Student - November 29, 2011

'Turning up the heat'

The UN climate convention takes place in Durban in South Africa from 28 November to 9 December. The Netherlands has sent two youth delegates to represent the voice of young people. One of them is 25-year-old Liset Meddens, who graduated from Wageningen University recently.

Liset and her colleague, Gaby
Just keeping abreast of the negotiations for a new treaty (the Kyoto Protocol expires at the end of 2012) is a task in itself, says Liset. 'It is like a big circus. Many negotiations about various issues take place at the same time. You have to pick just one issue to pay attention to, or you would get nowhere.'
Liset and her colleague Gabe van Wijk are going to focus on 'capacity building', i.e. the importance of education and knowledge advancement concerning climate change. 'This begins with education. As UN youth representatives, we give guest lessons in secondary schools on climate change, the greenhouse effect and CO2 emission. Some pupils have absolutely no idea what all these are about. And if you then ask them where energy comes from, they just stare at you with glassy eyes.'
Liset does not expect many decisions to be made in Durban. 'Negotiating at this level is extremely complex; negotiators have strict mandates to follow and progress takes place only in small steps. Above all, you have to build trust, especially between countries such as America and China. They would say: if you don't do anything to reduce CO2 emission, I won't do anything either. That is so childish. Now's the time to stick your neck out.'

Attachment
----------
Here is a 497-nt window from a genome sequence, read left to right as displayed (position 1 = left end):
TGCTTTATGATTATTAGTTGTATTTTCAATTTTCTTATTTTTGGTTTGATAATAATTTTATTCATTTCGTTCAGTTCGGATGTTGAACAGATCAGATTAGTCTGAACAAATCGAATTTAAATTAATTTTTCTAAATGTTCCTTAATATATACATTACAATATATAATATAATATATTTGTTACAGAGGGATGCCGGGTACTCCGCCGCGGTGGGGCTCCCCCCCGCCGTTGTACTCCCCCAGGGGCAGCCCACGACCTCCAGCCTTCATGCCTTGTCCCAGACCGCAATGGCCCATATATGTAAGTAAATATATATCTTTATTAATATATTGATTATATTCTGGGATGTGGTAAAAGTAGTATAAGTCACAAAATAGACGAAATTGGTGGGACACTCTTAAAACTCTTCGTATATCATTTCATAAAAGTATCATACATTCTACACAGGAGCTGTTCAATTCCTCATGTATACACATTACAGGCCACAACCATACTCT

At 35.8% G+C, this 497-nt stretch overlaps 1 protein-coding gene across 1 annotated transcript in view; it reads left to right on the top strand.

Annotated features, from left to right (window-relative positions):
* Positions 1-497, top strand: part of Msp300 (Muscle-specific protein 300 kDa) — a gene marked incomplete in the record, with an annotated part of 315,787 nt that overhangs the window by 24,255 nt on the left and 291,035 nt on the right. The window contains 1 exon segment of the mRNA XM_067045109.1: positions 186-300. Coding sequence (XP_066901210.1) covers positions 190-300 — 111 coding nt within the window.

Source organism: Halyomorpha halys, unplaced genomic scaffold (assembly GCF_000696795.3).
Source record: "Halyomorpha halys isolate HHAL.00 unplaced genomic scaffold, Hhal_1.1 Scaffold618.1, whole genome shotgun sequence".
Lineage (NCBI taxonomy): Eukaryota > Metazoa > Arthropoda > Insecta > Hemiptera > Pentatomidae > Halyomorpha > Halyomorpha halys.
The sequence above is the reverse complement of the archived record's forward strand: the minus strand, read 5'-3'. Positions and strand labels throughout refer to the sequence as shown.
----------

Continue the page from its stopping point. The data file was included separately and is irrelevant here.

That's why youths should get straight to work in earnest, Liset feels. 'Young people are not tied to any mandate; we can fight for the future. Together with other youth representatives, we try to play a constructive role in the process by doing a lot of lobbying and turning up the heat a bit for the negotiators. For them, a conference like this is all in a day's work, but it's our future we are there for.'
This ex-student in International Development adds that all these are very exciting. 'It is a good experience. Pity, though, that we let off so much CO2 to get there.'
Do you want to follow Liset and Gabe at the climate conference in Durban? This can be done here.

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